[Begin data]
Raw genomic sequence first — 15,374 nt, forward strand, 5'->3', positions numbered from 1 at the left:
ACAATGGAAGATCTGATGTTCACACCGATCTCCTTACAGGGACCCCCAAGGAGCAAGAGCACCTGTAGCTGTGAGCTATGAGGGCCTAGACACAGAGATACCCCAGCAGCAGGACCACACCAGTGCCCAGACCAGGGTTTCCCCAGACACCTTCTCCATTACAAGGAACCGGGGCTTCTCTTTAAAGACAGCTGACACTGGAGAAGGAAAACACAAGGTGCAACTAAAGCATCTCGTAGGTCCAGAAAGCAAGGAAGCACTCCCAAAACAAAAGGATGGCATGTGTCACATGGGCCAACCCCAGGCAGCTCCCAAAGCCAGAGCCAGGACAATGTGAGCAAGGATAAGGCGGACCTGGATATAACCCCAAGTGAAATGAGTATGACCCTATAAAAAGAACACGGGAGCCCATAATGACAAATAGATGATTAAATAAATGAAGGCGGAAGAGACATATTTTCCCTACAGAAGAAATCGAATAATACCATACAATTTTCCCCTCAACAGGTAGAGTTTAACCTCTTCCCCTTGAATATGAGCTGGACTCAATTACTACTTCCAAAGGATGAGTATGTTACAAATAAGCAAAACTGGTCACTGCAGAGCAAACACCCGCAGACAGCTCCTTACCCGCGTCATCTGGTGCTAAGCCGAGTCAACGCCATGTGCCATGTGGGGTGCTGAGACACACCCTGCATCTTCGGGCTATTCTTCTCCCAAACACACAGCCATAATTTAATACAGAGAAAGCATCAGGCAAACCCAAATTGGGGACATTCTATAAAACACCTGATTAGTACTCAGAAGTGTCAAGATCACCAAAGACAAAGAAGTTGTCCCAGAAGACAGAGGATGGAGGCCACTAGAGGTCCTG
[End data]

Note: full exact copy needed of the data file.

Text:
Raw genomic sequence first — 15,374 nt, forward strand, 5'->3', positions numbered from 1 at the left:
ACAATGGAAGATCTGATGTTCACACCGATCTCCTTACAGGGACCCCCAAGGAGCAAGAGCACCTGTAGCTGTGAGCTATGAGGGCCTAGACACAGAGATACCCCAGCAGCAGGACCACACCAGTGCCCAGACCAGGGTTTCCCCAGACACCTTCTCCATTACAAGGAACCGGGGCTTCTCTTTAAAGACAGCTGACACTGGAGAAGGAAAACACAAGGTGCAACTAAAGCATCTCGTAGGTCCAGAAAGCAAGGAAGCACTCCCAAAACAAAAGGATGGCATGTGTCACATGGGCCAACCCCAGGCAGCTCCCAAAGCCAGAGCCAGGACAATGTGAGCAAGGATAAGGCGGACCTGGATATAACCCCAAGTGAAATGAGTATGACCCTATAAAAAGAACACGGGAGCCCATAATGACAAATAGATGATTAAATAAATGAAGGCGGAAGAGACATATTTTCCCTACAGAAGAAATCGAATAATACCATACAATTTTCCCCTCAACAGGTAGAGTTTAACCTCTTCCCCTTGAATATGAGCTGGACTCAATTACTACTTCCAAAGGATGAGTATGTTACAAATAAGCAAAACTGGTCACTGCAGAGCAAACACCCGCAGACAGCTCCTTACCCGCGTCATCTGGTGCTAAGCCGAGTCAACGCCATGTGCCATGTGGGGTGCTGAGACACACCCTGCATCTTCGGGCTATTCTTCTCCCAAACACACAGCCATAATTTAATACAGAGAAAGCATCAGGCAAACCCAAATTGGGGACATTCTATAAAACACCTGATTAGTACTCAGAAGTGTCAAGATCACCAAAGACAAAGAAGTTGTCCCAGAAGACAGAGGATGGAGGCCACTAGAGGTCCTG